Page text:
Using Evernote to Blog One Step Ahead of Yourself

You can’t remember everything, but the Evernote tool is a system that can remember everything for you. Having raised another $10 million in funding earlier this month, the mental bookmarking tool plans on further building out its service. For bloggers, Evernote is a tool that helps you become a better writer in the professional sense. The capabilities around future Evernote updates an the evolution of the space entirely will make for a great partnership between Evernote and bloggers in the coming months.

Evernote operates by letting you bookmark your real life, organizing it into folders fr you to access at a later date. The beauty of Evernote is that it operates the same way your brain does; contextually. This makes the retrieval of content easier on the human level, enabling Evernote to become an extension and digital representation of our memory.

It’s the contextualization of your bookmarked content that makes Evernote so useful as a personal service. For bloggers, that means that Evernote can be quite handy for jotting down notes to yourself, sparks of inspiration, ideas for future articles, etc. It also means that there is a centralized location to keep all the web clippings you want to save for later. In this way, Evernote becomes a research tool, letting you track stories pertaining to a topic of interest or a collection of services to use for your next “Top 10 Best…” list articles.

evernote-ipodtouchSee a billboard on your way to a meeting, and you think would make for a good article on mobile phone marketing? Take a snapshot with your mobile phone and send it to Evernote. After your meeting, you exchange business cards and send a mobile snapshot of your new acquaintance’s info to Evernote. The text from the billboard and the business card are saved in your Evernote time line, and the text is recognized and is used by Evernote for tag words when you do a search. When you go back to remember the address of your business acquaintance but don’t’ remember his company name, you can do a search for that billboard you saw because you recall that you saw the billboard on your way to the meeting. The clippings for the billboard and the business card are connected through the context of your activities that day.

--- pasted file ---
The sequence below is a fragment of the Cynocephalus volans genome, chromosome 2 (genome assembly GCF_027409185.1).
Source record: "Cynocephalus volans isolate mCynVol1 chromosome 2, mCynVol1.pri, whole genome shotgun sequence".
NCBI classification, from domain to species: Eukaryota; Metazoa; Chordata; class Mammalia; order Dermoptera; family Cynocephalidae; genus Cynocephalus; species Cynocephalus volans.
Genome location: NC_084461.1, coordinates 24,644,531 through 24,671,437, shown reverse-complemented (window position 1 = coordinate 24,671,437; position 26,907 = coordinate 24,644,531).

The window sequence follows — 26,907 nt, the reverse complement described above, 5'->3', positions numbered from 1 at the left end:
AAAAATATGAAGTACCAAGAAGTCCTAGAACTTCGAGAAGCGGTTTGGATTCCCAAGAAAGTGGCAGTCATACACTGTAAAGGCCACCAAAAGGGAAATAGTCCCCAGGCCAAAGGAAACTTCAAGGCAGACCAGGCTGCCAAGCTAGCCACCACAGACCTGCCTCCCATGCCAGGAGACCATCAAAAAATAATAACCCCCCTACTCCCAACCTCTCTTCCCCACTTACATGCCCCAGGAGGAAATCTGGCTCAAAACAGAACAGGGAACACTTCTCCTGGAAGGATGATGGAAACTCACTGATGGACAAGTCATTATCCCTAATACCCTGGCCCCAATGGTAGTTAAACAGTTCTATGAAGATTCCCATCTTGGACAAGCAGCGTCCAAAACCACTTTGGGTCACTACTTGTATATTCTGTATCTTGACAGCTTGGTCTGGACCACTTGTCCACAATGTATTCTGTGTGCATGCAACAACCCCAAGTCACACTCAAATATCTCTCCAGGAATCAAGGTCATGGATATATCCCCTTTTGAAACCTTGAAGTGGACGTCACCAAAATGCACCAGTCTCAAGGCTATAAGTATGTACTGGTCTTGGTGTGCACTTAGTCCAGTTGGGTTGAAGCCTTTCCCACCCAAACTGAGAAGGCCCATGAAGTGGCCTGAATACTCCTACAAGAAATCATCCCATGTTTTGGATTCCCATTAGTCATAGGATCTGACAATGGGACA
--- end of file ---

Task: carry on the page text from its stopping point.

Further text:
The ability to capture the contextualization of our brains in this manner is how Evernote can help you as a blogger. The main point of my previous post on stockpiling content for your blog was that your inspiration does not have to be lost, but it can be captured, saved and utilized on an ongoing basis. This continual process helps you in your writing and clears up a great deal of time and stress that would otherwise interfere with the time you have designated to work on your blog.

Evernote has been a recommended tool on BloggingTips, but this past year has been particularly significant for Evernote. A number of updates to its service and a strong mobile initiative has made Evernote even more useful to you as a blogger. The mobile-specific apps are going to be a major point for Evernote moving forward, and bloggers will also find that they will be increasingly able to utilize their phones for blogging purposes. As I mentioned, Evernote’s even more recent funding shows promise for the growth of this necessary tool.

But will Evernote be the ultimate tool? Only time will tell. There are competitrs in the space, and those that are playing around with semantic web concepts could eventually one-up Evernote. Twine is one service that collects bookmarks from individuals and turns it into a shared plane of data that can be accessed in order to answer your questions. The bookmarks can be shared on multiple levels, with auto-organizing by Twine in order to create that searchable archive. Associated with the human context of tags, notes and other aspects of web interaction, Twine hopes to answer your search quieries instead of merely redirecting you to another area of the web.

Google Applications are some other opportunities for Evernote to be threatened. The combined effort of various Google Apps that work together across multiple devices is an even more personal an relevant point of access to a user’s life once aggregated. As Google moves from the web to the desktop and the mobile phone, it is clear that Google is hoping to become that point of access for contextualizing much more than the web clippings and mobile photos we can’t let ourselves forget.

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